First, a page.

Chinese electric vehicle manufacturer, Xpeng, has unveiled a new flagship SUV. Called the G9, the semi-autonomous vehicle will make its international debut in Norway, before expanding into the global market.
This announcement continues the trend by Chinese EV firms to establish a foothold in the EV-friendly nation, before expanding to a wider audience.
While Xpeng quietly began shipping its G3 SUV and P7 sedans into the Scandinavian country this year, the G9 marks the EV start-up’s first “international” model.
Speaking at the Guangzhou Auto Show where the G9 was showcased for the first time, company president and co-founder, Henry Xia, said that the G9 was his firm’s attempt to design and build an EV for both Chinese and international consumers.
Because the G9 was developed with Europe in mind, the sophisticated EV is compliant with C-NCAP and E-NCAP 5-star design standards, making it one of the safest EVs available.
The SUV’s front end is fitted with Lidar sensors integrated into the headlights, reducing the eyesore often presented by clunky sensor systems in EVs. Lidar is a light detection system used to measure distances to important features like fellow drivers and pedestrians.
Xpeng’s latest offering will also come equipped with Xpilot 4.0, the firm’s advanced driver-assistance system (ADAS). Xpilot 4.0’s integration into the vehicle will allow it to pull off semi-autonomous functions like lane switching and parking.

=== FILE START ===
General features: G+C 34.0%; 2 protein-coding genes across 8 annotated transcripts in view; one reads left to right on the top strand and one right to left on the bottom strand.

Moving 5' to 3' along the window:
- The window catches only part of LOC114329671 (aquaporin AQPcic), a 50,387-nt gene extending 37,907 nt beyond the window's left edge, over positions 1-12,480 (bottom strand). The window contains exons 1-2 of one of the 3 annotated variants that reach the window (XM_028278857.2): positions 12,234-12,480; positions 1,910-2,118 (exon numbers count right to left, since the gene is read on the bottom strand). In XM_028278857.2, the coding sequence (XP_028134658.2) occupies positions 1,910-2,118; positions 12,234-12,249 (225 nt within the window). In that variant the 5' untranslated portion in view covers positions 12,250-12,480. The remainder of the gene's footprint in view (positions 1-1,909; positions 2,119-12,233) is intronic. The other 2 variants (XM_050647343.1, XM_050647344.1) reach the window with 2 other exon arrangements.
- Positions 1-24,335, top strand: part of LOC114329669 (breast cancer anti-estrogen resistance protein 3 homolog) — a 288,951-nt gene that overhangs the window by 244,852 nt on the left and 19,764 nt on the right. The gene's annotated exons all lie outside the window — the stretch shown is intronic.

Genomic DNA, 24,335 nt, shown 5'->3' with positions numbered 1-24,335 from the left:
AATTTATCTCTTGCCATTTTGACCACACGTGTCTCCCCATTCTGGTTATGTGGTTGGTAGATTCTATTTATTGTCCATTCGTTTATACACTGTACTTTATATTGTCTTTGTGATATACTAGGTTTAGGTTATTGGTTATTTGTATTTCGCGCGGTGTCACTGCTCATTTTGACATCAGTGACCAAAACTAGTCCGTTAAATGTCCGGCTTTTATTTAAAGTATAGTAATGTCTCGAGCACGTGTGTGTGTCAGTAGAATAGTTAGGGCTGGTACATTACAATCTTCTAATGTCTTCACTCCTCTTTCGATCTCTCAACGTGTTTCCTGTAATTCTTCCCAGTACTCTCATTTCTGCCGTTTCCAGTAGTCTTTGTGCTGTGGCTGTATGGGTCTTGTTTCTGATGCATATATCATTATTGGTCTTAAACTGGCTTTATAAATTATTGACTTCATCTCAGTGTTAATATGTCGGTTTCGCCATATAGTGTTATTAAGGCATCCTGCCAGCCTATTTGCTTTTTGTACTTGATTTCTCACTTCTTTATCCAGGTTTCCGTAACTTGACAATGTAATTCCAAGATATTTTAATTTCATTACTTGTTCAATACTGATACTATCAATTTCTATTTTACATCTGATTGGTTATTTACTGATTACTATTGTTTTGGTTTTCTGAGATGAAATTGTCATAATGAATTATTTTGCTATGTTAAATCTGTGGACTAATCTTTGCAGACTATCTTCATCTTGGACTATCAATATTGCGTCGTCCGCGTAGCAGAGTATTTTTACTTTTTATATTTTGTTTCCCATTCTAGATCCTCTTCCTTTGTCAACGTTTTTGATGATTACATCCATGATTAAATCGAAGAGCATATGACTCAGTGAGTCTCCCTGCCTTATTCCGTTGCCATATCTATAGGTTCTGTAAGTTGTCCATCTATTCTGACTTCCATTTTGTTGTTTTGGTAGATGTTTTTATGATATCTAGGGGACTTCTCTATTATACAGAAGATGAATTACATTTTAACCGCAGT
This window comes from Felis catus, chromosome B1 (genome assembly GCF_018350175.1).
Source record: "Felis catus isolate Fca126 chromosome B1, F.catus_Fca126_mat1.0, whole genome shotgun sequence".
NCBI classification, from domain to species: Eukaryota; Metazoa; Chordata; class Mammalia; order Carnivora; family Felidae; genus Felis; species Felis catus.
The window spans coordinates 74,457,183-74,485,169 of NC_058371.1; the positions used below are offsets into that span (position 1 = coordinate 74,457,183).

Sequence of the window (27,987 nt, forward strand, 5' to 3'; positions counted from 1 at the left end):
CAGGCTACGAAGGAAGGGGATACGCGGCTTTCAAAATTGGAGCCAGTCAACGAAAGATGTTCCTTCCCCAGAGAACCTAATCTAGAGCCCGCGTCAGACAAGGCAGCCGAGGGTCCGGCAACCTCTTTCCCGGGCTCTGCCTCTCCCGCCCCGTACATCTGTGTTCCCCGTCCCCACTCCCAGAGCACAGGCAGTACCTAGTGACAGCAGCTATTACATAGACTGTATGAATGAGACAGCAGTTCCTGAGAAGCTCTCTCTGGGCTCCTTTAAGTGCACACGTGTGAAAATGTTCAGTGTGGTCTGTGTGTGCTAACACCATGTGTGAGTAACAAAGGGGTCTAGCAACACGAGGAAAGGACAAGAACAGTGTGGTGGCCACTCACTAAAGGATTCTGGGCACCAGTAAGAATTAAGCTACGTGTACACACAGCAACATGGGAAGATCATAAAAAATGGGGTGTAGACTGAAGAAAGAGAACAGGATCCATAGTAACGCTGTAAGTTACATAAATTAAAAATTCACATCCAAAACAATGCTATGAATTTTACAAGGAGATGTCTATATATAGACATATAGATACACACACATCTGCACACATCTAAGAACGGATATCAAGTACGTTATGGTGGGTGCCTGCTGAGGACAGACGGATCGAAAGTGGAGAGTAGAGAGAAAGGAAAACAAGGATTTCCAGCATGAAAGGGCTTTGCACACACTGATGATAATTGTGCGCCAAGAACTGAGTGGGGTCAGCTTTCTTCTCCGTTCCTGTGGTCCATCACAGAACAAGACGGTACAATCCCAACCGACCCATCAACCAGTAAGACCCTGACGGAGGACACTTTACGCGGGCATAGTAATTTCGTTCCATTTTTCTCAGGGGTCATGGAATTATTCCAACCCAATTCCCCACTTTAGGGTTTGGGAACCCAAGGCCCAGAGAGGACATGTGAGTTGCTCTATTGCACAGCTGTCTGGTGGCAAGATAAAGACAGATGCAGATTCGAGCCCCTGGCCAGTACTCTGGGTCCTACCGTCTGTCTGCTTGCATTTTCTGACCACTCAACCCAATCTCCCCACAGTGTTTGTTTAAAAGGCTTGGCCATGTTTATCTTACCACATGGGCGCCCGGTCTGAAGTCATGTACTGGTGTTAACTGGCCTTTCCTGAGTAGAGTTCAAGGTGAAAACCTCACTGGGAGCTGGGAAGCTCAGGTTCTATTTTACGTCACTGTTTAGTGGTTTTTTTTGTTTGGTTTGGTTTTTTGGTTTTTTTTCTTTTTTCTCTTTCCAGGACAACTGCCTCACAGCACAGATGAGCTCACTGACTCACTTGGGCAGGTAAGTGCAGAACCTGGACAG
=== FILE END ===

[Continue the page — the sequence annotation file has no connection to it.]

Xpeng claims to have overcome another obstacle posed by EVs – slow charge times. The G9 will be fully compatible with the Xpower 3.0 powertrain system, China’s first mass-produced 800V supercharger, allowing the EV to regain roughly 200 kilometres of range in five minutes, according to EV site, Electrek.
Specs such as battery size, trim options, ranges and prices are yet to be made public but a company insider told online media publication, TechCrunch, that the EV manufacturer was eyeing a wider European entry sometime in 2022.
It is unknown whether the G9 would be made available to African consumers. The continent remains woefully behind in infrastructure at the moment and its EV sales reflect that. South Africans only purchased 92 EVs in 2020 – roughly 0.02% of the country’s car sales, according to African Business.
Several African countries, including Ethiopia, Kenya, Senegal and the Ivory Coast, however, are actively looking to increase their EV intake through new policies and investments.